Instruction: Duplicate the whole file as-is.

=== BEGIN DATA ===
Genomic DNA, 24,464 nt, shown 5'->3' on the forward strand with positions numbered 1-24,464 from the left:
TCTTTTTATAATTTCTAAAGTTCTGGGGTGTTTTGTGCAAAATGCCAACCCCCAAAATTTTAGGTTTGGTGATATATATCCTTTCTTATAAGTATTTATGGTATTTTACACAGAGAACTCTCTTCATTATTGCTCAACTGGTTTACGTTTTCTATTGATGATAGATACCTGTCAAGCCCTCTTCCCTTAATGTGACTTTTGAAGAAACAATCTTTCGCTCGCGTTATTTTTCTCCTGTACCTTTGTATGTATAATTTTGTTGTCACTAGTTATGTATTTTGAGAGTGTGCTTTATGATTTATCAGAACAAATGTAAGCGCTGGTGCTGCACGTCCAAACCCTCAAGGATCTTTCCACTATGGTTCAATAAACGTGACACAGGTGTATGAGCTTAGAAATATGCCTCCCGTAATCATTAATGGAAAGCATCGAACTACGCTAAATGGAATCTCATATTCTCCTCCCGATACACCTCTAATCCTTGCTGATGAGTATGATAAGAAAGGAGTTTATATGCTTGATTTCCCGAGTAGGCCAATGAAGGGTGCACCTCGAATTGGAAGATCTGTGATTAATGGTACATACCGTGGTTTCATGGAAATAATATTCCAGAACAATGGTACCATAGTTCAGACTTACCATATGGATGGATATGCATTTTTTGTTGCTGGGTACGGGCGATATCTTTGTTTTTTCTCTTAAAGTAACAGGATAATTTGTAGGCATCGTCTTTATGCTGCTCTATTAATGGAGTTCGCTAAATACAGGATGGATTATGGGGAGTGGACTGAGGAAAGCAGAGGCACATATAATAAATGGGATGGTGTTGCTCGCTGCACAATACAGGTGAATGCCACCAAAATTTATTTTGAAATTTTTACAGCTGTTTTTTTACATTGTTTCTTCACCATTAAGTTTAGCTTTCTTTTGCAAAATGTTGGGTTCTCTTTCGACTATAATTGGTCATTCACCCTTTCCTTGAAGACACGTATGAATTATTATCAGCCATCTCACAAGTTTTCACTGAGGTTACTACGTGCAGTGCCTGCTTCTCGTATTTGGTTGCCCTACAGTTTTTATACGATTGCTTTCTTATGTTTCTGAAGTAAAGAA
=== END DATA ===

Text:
Genomic DNA, 24,464 nt, shown 5'->3' on the forward strand with positions numbered 1-24,464 from the left:
TCTTTTTATAATTTCTAAAGTTCTGGGGTGTTTTGTGCAAAATGCCAACCCCCAAAATTTTAGGTTTGGTGATATATATCCTTTCTTATAAGTATTTATGGTATTTTACACAGAGAACTCTCTTCATTATTGCTCAACTGGTTTACGTTTTCTATTGATGATAGATACCTGTCAAGCCCTCTTCCCTTAATGTGACTTTTGAAGAAACAATCTTTCGCTCGCGTTATTTTTCTCCTGTACCTTTGTATGTATAATTTTGTTGTCACTAGTTATGTATTTTGAGAGTGTGCTTTATGATTTATCAGAACAAATGTAAGCGCTGGTGCTGCACGTCCAAACCCTCAAGGATCTTTCCACTATGGTTCAATAAACGTGACACAGGTGTATGAGCTTAGAAATATGCCTCCCGTAATCATTAATGGAAAGCATCGAACTACGCTAAATGGAATCTCATATTCTCCTCCCGATACACCTCTAATCCTTGCTGATGAGTATGATAAGAAAGGAGTTTATATGCTTGATTTCCCGAGTAGGCCAATGAAGGGTGCACCTCGAATTGGAAGATCTGTGATTAATGGTACATACCGTGGTTTCATGGAAATAATATTCCAGAACAATGGTACCATAGTTCAGACTTACCATATGGATGGATATGCATTTTTTGTTGCTGGGTACGGGCGATATCTTTGTTTTTTCTCTTAAAGTAACAGGATAATTTGTAGGCATCGTCTTTATGCTGCTCTATTAATGGAGTTCGCTAAATACAGGATGGATTATGGGGAGTGGACTGAGGAAAGCAGAGGCACATATAATAAATGGGATGGTGTTGCTCGCTGCACAATACAGGTGAATGCCACCAAAATTTATTTTGAAATTTTTACAGCTGTTTTTTTACATTGTTTCTTCACCATTAAGTTTAGCTTTCTTTTGCAAAATGTTGGGTTCTCTTTCGACTATAATTGGTCATTCACCCTTTCCTTGAAGACACGTATGAATTATTATCAGCCATCTCACAAGTTTTCACTGAGGTTACTACGTGCAGTGCCTGCTTCTCGTATTTGGTTGCCCTACAGTTTTTATACGATTGCTTTCTTATGTTTCTGAAGTAAAGAA